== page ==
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E-Privacy Directive state of play - Q&A

E-Privacy Directive state of play - Q&A

Our recent survey showed affiliates still aren't implementing a cookie solution, is the performance channel naive to internet legislation?

In the two or three years building up to the enforcement of the cookie regulations, there was quite a lot of discussion about what its implications would be for performance marketing. I think that most affiliates are aware of the regulations so in that respect, no, I don't think the performance channel is naive. However, there is less of an understanding of how to actually go about to complying.

The ICO has previously said that it is not yet known what proper compliance looks like and that it is up to industry to devise different methods of getting informed consent from visitors. The ICO will then decide which of those methods constitute compliance. The result is a chicken-and-egg situation: affiliates are looking to the ICO for a better understanding of appropriate compliance measures, while the ICO are looking to industry for examples of compliance to consider.

Affiliates are in a tricky situation. All sensible affiliates will be taking steps to get compliant, but no affiliate would want to put itself at a competitive disadvantage by implementing solutions which impact negatively on user experience. I understand that most of the affiliates and website operators which are not complying with the cookie regulations are waiting to see what their competitors are doing and how the ICO will react.

Will it take some firm-handed action by the ICO before affiliates take compliance seriously?

EJ: All laws need some kind of enforcement, so generally speaking I would say yes. Most affiliates already take compliance seriously, but some will need the threat of enforcement to focus their attention.

If the ICO start to issue fines and public censures heavy-handedly, affiliates will be more likely to err on the side of caution when getting informed consent to the use of cookies. It could force affiliates to implement dogmatic solutions which guarantee strict compliance, rather than appropriate solutions which satisfy the objective of the cookie regulations - protecting visitors' privacy. However, I don't expect the ICO to be issuing fines to affiliates who have taken steps, albeit unsuccessfully, towards compliance. I expect the ICO will save any firm-handed action for repeated and flagrant breaches.

Should the ICO be shouldering the blame for not being ready (according to reports) to probe cookie complaints?

EJ: If the reports are true and the ICO are not ready to probe cookie complaints then I think the ICO should shoulder the blame. It is, after all, the ICO’s responsibility.

I understand that the ICO is not intending to respond to individual complaints. Instead, the ICO will be taking action against websites which are subject of a number of complaints. This seems like a sensible approach, but implementing this strategy would mean waiting for a decent number of complaints to be received. It was therefore probably not necessary for the ICO to have a full team in place the day after enforcement started.

Overall, would you say the cookie legislation has been successful?

EJ: It is still early days but I would say it has been successful - the majority of the most visited websites now ask visitors whether it is OK to drop a cookie, or at least let visitors know this is happening. In that sense, the public have much more power to manage cookies, even if there are still a fair amount of websites which are not compliant.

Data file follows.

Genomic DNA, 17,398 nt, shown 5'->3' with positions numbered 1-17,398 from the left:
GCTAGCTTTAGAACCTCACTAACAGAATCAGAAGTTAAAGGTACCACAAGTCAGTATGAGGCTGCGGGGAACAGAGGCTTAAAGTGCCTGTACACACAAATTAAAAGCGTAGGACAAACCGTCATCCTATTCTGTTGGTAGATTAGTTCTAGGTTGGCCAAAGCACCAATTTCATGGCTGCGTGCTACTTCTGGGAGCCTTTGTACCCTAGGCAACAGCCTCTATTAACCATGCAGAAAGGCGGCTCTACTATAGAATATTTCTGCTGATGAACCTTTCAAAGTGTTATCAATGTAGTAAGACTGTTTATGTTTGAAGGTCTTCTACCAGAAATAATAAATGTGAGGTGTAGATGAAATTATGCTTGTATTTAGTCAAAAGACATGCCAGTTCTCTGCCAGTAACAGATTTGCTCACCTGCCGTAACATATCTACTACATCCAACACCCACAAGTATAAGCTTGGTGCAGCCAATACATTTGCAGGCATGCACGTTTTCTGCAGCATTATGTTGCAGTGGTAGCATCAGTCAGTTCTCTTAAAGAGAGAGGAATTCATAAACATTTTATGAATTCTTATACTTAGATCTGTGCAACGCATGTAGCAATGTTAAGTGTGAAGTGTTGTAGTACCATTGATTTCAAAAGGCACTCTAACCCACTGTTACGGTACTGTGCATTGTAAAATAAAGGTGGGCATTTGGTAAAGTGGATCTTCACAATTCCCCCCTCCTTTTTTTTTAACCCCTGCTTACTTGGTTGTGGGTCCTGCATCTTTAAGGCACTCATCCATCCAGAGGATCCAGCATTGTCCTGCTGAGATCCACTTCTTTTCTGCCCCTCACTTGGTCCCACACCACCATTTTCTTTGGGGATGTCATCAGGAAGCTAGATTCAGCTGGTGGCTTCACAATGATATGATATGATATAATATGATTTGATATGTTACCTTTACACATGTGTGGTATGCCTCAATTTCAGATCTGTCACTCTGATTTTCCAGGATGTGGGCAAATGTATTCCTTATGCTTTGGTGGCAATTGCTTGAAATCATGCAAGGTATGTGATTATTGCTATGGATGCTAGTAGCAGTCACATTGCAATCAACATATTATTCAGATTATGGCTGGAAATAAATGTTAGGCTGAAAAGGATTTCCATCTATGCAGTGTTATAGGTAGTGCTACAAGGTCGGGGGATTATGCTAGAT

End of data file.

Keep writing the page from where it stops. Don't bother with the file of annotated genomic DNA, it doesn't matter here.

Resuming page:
However, I think there are some gaps in the application of the cookie regulations. For example, the cookie regulations are not enforceable by the ICO against foreign businesses, even if their websites target UK visitors. This means that the UK public is getting less protection, while UK affiliates are put at a disadvantage by having to comply with regulations which do not apply to their foreign competitors.

What do you think the ICO should've done differently?

EJ: I would like to have seen more explicit practical guidance from the ICO on how best to comply. Some of the guidance posed more questions than it answered and most recommendations were subject to a number of caveats, which stopped those recommendations being really useful.

I also think the ICO could have timed its guidance better. Delaying enforcement was a great move by the ICO, but the guidance issued during that period was sometimes provided so late that it was difficult to respond in the timescales available.

Have we now heard the last of the E-Privacy Directive?

EJ: No. This is the beginning, and I think it will take a little while for the ICO and industry to find its feet when it comes to compliance. Over the next few months, it will be interesting to hear what types of complaints the ICO has been receiving from the public and what kind of breaches the ICO takes action against. This will better enable the performance marketing sector to fine-tune its compliance solutions. This information will no doubt cause some affiliates to do more to get compliant, while others will find they are actually able to do less and remain compliant.

As time passes, the public will become more aware of cookies. This will make informed consent easier to obtain, so consent solutions can be made less conspicuous while still satisfying the requirements of the regulations.

Simon Holland

Simon Holland

Simon is the news and research reporter at Existem. Previously a technology journalist, he now spends his time investigating both future and developing trends in performance marketing whilst producing editorial content for

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